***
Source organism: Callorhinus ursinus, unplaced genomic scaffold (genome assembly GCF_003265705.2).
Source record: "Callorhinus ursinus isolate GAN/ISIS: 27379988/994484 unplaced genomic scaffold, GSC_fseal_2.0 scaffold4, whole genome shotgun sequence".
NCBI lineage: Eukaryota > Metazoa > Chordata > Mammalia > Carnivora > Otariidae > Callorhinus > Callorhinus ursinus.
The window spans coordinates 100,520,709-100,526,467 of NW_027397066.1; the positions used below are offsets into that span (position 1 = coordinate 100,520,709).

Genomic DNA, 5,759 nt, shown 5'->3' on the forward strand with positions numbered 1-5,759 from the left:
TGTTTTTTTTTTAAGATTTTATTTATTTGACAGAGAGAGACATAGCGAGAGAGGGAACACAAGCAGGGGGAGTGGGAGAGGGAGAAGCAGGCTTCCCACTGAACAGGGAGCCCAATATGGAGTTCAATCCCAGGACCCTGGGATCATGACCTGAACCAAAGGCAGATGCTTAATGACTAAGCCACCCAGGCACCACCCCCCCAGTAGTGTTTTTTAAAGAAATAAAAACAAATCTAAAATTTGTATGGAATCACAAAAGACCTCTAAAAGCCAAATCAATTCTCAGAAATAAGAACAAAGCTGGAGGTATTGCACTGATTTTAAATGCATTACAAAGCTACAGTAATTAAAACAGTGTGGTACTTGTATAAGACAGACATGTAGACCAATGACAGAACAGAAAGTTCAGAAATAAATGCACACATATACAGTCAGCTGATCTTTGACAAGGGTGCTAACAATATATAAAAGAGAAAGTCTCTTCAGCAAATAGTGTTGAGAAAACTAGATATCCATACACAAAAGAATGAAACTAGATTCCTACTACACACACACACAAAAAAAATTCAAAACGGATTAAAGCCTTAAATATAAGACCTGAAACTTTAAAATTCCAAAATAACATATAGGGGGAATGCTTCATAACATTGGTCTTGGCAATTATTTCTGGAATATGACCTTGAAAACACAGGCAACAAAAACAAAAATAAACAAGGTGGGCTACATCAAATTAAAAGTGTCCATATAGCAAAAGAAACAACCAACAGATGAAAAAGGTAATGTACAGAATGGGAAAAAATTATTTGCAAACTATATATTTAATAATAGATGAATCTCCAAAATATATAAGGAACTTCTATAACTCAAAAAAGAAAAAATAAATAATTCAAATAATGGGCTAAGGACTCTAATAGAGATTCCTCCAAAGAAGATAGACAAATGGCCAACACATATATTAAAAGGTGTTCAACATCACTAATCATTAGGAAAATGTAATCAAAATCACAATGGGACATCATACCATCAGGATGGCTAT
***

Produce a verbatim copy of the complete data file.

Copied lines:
Source organism: Callorhinus ursinus, unplaced genomic scaffold (genome assembly GCF_003265705.2).
Source record: "Callorhinus ursinus isolate GAN/ISIS: 27379988/994484 unplaced genomic scaffold, GSC_fseal_2.0 scaffold4, whole genome shotgun sequence".
NCBI lineage: Eukaryota > Metazoa > Chordata > Mammalia > Carnivora > Otariidae > Callorhinus > Callorhinus ursinus.
The window spans coordinates 100,520,709-100,526,467 of NW_027397066.1; the positions used below are offsets into that span (position 1 = coordinate 100,520,709).

Genomic DNA, 5,759 nt, shown 5'->3' on the forward strand with positions numbered 1-5,759 from the left:
TGTTTTTTTTTTAAGATTTTATTTATTTGACAGAGAGAGACATAGCGAGAGAGGGAACACAAGCAGGGGGAGTGGGAGAGGGAGAAGCAGGCTTCCCACTGAACAGGGAGCCCAATATGGAGTTCAATCCCAGGACCCTGGGATCATGACCTGAACCAAAGGCAGATGCTTAATGACTAAGCCACCCAGGCACCACCCCCCCAGTAGTGTTTTTTAAAGAAATAAAAACAAATCTAAAATTTGTATGGAATCACAAAAGACCTCTAAAAGCCAAATCAATTCTCAGAAATAAGAACAAAGCTGGAGGTATTGCACTGATTTTAAATGCATTACAAAGCTACAGTAATTAAAACAGTGTGGTACTTGTATAAGACAGACATGTAGACCAATGACAGAACAGAAAGTTCAGAAATAAATGCACACATATACAGTCAGCTGATCTTTGACAAGGGTGCTAACAATATATAAAAGAGAAAGTCTCTTCAGCAAATAGTGTTGAGAAAACTAGATATCCATACACAAAAGAATGAAACTAGATTCCTACTACACACACACACAAAAAAAATTCAAAACGGATTAAAGCCTTAAATATAAGACCTGAAACTTTAAAATTCCAAAATAACATATAGGGGGAATGCTTCATAACATTGGTCTTGGCAATTATTTCTGGAATATGACCTTGAAAACACAGGCAACAAAAACAAAAATAAACAAGGTGGGCTACATCAAATTAAAAGTGTCCATATAGCAAAAGAAACAACCAACAGATGAAAAAGGTAATGTACAGAATGGGAAAAAATTATTTGCAAACTATATATTTAATAATAGATGAATCTCCAAAATATATAAGGAACTTCTATAACTCAAAAAAGAAAAAATAAATAATTCAAATAATGGGCTAAGGACTCTAATAGAGATTCCTCCAAAGAAGATAGACAAATGGCCAACACATATATTAAAAGGTGTTCAACATCACTAATCATTAGGAAAATGTAATCAAAATCACAATGGGACATCATACCATCAGGATGGCTAT